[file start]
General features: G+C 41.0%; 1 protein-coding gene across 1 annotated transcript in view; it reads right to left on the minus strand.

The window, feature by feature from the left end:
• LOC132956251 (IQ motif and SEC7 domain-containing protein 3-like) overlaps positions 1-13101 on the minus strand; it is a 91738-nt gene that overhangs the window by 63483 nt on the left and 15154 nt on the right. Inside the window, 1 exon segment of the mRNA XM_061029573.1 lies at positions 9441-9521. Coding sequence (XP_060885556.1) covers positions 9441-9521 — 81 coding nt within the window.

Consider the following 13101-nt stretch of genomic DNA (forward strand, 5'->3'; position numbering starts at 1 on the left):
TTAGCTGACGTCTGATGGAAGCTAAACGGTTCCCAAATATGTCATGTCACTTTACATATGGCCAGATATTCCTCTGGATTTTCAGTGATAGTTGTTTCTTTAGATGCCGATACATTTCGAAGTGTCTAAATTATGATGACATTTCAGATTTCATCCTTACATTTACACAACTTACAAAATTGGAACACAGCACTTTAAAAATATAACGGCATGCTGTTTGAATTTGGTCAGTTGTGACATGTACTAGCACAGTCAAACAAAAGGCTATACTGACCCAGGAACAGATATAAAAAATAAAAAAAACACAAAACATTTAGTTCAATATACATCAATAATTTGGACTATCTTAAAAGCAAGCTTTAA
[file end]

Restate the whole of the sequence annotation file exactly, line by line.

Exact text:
General features: G+C 41.0%; 1 protein-coding gene across 1 annotated transcript in view; it reads right to left on the minus strand.

The window, feature by feature from the left end:
• LOC132956251 (IQ motif and SEC7 domain-containing protein 3-like) overlaps positions 1-13101 on the minus strand; it is a 91738-nt gene that overhangs the window by 63483 nt on the left and 15154 nt on the right. Inside the window, 1 exon segment of the mRNA XM_061029573.1 lies at positions 9441-9521. Coding sequence (XP_060885556.1) covers positions 9441-9521 — 81 coding nt within the window.

Consider the following 13101-nt stretch of genomic DNA (forward strand, 5'->3'; position numbering starts at 1 on the left):
TTAGCTGACGTCTGATGGAAGCTAAACGGTTCCCAAATATGTCATGTCACTTTACATATGGCCAGATATTCCTCTGGATTTTCAGTGATAGTTGTTTCTTTAGATGCCGATACATTTCGAAGTGTCTAAATTATGATGACATTTCAGATTTCATCCTTACATTTACACAACTTACAAAATTGGAACACAGCACTTTAAAAATATAACGGCATGCTGTTTGAATTTGGTCAGTTGTGACATGTACTAGCACAGTCAAACAAAAGGCTATACTGACCCAGGAACAGATATAAAAAATAAAAAAAACACAAAACATTTAGTTCAATATACATCAATAATTTGGACTATCTTAAAAGCAAGCTTTAA